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11th November 2012
such a pretty garden
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such a pretty garden

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such a pretty house and such a pretty garden, no alarms and no surprises, no alarms and no surprises, no alarms and no surprises please
this is kukenan, the tepui that greeted us when we arrived at the first camp site on our 6 day trek up the larger roraima tepui. we had been walking all afternoon and were hot, sweaty and thirsty by the time we arrived. our guide pointed out a river close by where we could fill up our water bottles, and a little bit downstream, bathe and cool off. i wasted no time in changing into my swimming shorts and jumping in the river. the current was a little strong but it was nice and refreshing to dip your head under and cool off. there were a few leaves floating around which without thinking i picked up and threw to the side. i saw a small twig floating behind me and i was about to do the same when it started to move independent of the water. it was then that i realised that the stick was black and red, squiggly and far more serpentine than your average piece of wood. i swam faster than i ever have before and pulled myself out of the water, too scared to even yelp, as the snake continued its carefree swim. i returned to the campsite and relayed my harrowing experience to the guide who said that based on my description it was most likely a coral snake. when i asked if they posed any danger he told me that they came in both venomous and non-venomous varieties. so how can you tell the difference? was my inevitable follow up. you can't was the answer i didn't want to hear, unless you study them at a close distance they look almost identical. hopefully you'll understand why i didn't remain floating long enough to make an accurate classification.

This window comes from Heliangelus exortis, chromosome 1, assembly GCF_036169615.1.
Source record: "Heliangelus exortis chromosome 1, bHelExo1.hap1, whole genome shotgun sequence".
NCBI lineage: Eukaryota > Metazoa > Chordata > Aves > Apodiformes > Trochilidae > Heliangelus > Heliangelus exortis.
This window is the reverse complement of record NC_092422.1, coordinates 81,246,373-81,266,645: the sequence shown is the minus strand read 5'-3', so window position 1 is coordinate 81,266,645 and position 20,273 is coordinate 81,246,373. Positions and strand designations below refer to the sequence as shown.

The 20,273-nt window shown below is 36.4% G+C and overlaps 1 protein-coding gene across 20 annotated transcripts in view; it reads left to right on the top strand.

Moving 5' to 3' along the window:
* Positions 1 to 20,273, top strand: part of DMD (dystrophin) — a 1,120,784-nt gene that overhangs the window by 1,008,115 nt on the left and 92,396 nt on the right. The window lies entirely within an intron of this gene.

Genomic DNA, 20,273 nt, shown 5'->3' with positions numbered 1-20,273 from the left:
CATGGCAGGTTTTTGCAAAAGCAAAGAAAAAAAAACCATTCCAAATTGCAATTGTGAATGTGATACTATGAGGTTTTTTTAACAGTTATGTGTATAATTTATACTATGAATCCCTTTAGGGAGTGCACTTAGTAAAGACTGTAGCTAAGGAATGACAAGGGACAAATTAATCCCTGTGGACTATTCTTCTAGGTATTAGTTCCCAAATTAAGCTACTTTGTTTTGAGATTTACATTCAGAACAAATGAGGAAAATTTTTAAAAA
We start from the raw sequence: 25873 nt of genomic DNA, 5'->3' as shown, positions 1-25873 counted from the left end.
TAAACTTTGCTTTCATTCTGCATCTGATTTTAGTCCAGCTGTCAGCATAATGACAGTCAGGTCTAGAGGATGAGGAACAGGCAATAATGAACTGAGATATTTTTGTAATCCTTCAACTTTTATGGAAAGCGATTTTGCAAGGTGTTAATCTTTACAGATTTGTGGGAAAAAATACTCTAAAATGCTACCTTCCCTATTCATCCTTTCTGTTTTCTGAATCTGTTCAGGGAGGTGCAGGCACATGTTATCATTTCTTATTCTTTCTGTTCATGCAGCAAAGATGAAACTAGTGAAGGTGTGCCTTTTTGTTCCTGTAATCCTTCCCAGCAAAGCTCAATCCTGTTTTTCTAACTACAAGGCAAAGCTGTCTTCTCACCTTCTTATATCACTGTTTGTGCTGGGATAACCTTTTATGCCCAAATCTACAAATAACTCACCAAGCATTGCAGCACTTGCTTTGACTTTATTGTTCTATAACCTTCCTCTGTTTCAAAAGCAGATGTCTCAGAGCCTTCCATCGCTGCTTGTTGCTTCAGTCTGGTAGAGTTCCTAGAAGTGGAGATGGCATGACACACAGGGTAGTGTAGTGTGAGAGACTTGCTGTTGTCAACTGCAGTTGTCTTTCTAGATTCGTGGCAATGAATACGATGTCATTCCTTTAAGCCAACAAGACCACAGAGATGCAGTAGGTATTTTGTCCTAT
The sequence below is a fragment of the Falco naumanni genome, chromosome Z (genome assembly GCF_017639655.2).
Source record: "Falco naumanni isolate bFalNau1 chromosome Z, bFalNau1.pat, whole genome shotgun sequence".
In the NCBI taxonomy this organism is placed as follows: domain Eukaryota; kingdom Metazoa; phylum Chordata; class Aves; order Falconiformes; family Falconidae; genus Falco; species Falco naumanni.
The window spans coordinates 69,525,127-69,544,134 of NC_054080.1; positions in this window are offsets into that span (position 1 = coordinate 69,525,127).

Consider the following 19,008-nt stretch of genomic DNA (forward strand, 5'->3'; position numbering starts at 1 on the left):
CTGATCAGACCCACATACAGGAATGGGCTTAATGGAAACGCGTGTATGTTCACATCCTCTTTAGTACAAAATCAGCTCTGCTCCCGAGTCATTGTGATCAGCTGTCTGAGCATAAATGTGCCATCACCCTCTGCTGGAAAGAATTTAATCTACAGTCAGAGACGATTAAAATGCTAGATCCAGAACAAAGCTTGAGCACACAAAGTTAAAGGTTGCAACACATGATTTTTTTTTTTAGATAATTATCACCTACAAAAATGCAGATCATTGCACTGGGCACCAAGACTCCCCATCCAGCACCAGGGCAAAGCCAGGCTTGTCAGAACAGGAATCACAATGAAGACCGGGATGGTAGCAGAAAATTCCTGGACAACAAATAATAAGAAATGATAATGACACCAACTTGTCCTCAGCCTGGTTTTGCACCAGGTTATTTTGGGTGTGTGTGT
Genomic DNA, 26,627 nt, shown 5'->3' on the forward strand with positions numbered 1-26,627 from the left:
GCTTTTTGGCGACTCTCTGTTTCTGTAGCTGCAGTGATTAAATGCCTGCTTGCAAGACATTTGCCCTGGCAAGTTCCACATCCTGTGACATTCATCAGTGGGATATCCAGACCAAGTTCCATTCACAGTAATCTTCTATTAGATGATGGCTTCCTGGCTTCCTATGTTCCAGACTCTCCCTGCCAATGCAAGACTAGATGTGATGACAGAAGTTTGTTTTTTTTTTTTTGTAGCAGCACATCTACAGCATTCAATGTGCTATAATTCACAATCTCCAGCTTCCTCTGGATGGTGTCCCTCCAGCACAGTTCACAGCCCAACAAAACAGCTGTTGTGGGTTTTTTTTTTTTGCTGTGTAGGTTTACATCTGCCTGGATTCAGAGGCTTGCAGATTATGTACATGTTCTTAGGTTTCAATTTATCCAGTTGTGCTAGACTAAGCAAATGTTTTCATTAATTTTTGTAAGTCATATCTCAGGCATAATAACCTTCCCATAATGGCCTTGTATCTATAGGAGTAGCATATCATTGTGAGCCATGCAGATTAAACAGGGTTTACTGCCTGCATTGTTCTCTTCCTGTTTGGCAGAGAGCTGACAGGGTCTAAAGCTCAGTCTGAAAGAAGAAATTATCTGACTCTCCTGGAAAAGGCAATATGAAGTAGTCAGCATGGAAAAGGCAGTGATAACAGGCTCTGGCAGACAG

here's the original
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i've posted 871 photos taken with my nikon d60 - here are the last few i posted - view the rest here

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11/11/2012
such a pretty garden
this is kukenan, the tepui that greeted us when we arrived at the first camp site on our 6 day trek up the larger roraima tepui. we had been walking all afternoon and were hot, sweaty and thirsty by the time we arrived. our guide pointed out a river close by where we could fill up our water bottles, and a little bit downstream, bathe and cool off. i wasted no time in changing into my swimming shorts and jumping in the river. the current was a little strong but it was nice and refreshing to dip your head under and cool off. there were a few leaves floating around which without thinking i picked up and threw to the side. i saw a small twig floating behind me and i was about to do the same when it started to move independent of the water. it was then that i realised that the stick was black and red, squiggly and far more serpentine than your average piece of wood. i swam faster than i ever have before and pulled myself out of the water, too scared to even yelp, as the snake continued its carefree swim. i returned to the campsite and relayed my harrowing experience to the guide who said that based on my description it was most likely a coral snake. when i asked if they posed any danger he told me that they came in both venomous and non-venomous varieties. so how can you tell the difference? was my inevitable follow up. you can't was the answer i didn't want to hear, unless you study them at a close distance they look almost identical. hopefully you'll understand why i didn't remain floating long enough to make an accurate classification.

here's the original